In his letter to the Director General of UNESCO, Samaraweera noted that there were several attempts to construct roads bordering the forest reserve on previous occasions too, which were halted by Gazette Extraordinary 2150/31 dated 20 November 2019 through which former president Maithripala Sirisena authorised the expansion of the forest reserve to quadruple the protected area to counter the fragmentation of the forest.
He further said that environmentalists had pointed out that building the road would lead to hotels and shops being constructed along the way, and the forest reserve being encroached upon further including for cultivation purposes, and result in increase of vehicular traffic including at night time, increase in illegal activities including bio-piracy, and pollution of the river (Ginganga).
However, the former Minister said that environmentalists had suggested that the government have discussions with the approximately 300 families and allow the villagers to continue living in Lankagama and leave the road as it is or accept that the villagers and their children have a right to development and a knowledge-based education and provide them land and necessary facilities elsewhere. If any of the villagers choose to remain in Lankagama as opposed to accepting land elsewhere, then that should be allowed only on the understanding that they should not expect any development within the village, he said.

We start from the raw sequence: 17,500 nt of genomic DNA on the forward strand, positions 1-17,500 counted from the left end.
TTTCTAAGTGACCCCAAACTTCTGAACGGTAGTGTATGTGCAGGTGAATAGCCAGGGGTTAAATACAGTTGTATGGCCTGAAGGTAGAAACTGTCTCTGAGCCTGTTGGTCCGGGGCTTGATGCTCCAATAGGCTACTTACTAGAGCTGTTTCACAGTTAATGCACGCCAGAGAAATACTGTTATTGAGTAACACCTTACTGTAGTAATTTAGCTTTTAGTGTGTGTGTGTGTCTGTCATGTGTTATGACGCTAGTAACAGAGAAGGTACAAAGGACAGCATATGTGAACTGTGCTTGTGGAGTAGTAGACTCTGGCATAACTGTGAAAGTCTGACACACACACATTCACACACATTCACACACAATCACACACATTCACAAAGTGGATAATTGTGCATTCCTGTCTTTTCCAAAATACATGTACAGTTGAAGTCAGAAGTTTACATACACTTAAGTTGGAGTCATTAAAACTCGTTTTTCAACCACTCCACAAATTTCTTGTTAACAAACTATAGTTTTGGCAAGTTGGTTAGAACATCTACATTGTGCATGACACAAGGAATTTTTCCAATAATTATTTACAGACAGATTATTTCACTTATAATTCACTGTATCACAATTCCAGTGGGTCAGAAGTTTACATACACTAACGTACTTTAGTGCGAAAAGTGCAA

Former Finance Minister Mangala Samaraweera has written to the United Nations Educational, Scientific and Cultural Organization (UNESCO) on the danger faced by the
Sinharaja Forest Reserve due to the construction of a road from Lankagama to Neluwa through the Sinharaja forest reserve.
"Sri Lanka’s forest cover is just under 30% and that too is rapidly shrinking. While it is a fact that all Sri Lankans have a right to equal access to all facilities, it is also equally important for their survival that development is sustainable in keeping with the Sustainable Development Goals (SDGs). The interconnected nature of life, the absolute necessity of maintaining and preserving bio-diversity and forest cover for sustainable development and for dealing with climate change have now been scientifically proven. It is recognized that protection of natural resources and forest cover are essential to life and for maintaining a higher standard of life for all, not only in Sri Lanka but the Planet as a whole. The value of Sinharaja which is a World Heritage property, in this context, is not only for Sri Lanka but for the entire world at large. It is one of the region’s last remaining bastions of ecological importance," he added.